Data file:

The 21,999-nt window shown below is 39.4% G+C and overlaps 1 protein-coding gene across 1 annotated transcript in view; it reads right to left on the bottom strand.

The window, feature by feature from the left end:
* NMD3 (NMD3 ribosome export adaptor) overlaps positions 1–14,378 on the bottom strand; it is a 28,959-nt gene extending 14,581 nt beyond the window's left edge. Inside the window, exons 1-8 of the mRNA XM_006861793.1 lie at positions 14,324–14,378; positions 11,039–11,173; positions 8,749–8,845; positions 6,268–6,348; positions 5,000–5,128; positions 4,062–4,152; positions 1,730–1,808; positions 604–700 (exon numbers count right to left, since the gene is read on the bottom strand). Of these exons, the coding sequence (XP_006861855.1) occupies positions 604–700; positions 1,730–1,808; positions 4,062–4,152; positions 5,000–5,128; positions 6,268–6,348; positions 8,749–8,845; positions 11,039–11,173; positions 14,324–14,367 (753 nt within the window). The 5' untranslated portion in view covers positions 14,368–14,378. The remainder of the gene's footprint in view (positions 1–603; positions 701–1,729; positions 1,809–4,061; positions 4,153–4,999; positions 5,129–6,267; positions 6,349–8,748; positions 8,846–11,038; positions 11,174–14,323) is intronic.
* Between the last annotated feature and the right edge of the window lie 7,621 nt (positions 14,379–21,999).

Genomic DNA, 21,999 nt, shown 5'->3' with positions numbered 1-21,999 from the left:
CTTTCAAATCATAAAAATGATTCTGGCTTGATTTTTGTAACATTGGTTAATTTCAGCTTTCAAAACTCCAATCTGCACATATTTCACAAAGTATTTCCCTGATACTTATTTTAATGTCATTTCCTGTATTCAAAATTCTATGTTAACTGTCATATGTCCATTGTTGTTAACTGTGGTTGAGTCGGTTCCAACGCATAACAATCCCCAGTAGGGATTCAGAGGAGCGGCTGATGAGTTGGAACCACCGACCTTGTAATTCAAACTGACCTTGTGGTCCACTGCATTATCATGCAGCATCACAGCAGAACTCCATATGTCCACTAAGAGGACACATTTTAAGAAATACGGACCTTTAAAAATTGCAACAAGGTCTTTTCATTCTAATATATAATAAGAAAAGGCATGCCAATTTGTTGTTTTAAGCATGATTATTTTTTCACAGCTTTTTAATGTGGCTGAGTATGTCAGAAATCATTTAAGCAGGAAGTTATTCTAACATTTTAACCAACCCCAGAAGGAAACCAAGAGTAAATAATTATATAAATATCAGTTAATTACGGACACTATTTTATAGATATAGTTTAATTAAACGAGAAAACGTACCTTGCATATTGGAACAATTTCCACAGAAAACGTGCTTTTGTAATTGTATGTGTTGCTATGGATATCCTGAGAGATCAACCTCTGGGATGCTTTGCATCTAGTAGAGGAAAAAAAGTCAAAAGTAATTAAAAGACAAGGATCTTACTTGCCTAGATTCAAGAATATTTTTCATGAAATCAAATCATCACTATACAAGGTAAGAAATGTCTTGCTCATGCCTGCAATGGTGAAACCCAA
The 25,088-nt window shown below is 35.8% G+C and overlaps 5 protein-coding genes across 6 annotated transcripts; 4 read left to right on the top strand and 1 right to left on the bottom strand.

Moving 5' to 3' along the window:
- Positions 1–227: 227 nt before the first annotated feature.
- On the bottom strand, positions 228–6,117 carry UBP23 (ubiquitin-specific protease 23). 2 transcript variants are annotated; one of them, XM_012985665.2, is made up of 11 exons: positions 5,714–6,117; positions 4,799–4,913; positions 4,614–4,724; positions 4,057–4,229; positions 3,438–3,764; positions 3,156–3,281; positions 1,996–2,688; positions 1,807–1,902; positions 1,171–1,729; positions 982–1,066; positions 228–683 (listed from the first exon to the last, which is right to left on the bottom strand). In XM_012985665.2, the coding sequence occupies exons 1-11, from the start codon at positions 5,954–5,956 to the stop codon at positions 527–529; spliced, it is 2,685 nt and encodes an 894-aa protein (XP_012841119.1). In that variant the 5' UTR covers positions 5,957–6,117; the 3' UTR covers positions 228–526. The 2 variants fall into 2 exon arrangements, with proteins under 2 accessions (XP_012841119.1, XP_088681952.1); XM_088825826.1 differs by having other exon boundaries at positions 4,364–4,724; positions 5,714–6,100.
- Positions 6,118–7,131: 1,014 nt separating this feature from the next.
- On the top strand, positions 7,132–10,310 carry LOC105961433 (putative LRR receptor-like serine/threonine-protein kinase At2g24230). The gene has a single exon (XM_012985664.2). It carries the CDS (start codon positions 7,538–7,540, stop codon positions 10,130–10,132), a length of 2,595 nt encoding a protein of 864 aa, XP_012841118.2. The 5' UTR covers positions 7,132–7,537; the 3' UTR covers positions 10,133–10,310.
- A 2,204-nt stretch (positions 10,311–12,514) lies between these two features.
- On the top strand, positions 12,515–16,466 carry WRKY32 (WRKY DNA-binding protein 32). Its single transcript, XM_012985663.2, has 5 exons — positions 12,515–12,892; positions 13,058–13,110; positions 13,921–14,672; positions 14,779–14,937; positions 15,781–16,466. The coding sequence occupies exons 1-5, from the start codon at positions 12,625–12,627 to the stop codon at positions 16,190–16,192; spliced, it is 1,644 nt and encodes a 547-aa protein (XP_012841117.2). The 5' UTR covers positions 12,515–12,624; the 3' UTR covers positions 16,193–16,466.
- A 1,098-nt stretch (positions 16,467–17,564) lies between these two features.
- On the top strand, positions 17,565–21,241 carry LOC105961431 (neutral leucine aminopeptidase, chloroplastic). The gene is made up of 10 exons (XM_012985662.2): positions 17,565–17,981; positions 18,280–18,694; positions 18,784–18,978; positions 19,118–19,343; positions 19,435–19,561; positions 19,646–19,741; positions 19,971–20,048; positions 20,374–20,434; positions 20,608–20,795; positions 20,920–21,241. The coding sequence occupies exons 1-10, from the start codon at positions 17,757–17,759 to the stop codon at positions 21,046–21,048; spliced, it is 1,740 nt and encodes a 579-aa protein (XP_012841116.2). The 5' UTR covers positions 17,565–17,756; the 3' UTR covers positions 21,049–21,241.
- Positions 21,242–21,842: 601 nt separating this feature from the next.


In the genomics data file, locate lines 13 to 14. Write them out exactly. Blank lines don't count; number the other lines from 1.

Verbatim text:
- A 2,204-nt stretch (positions 10,311–12,514) lies between these two features.
- On the top strand, positions 12,515–16,466 carry WRKY32 (WRKY DNA-binding protein 32). Its single transcript, XM_012985663.2, has 5 exons — positions 12,515–12,892; positions 13,058–13,110; positions 13,921–14,672; positions 14,779–14,937; positions 15,781–16,466. The coding sequence occupies exons 1-5, from the start codon at positions 12,625–12,627 to the stop codon at positions 16,190–16,192; spliced, it is 1,644 nt and encodes a 547-aa protein (XP_012841117.2). The 5' UTR covers positions 12,515–12,624; the 3' UTR covers positions 16,193–16,466.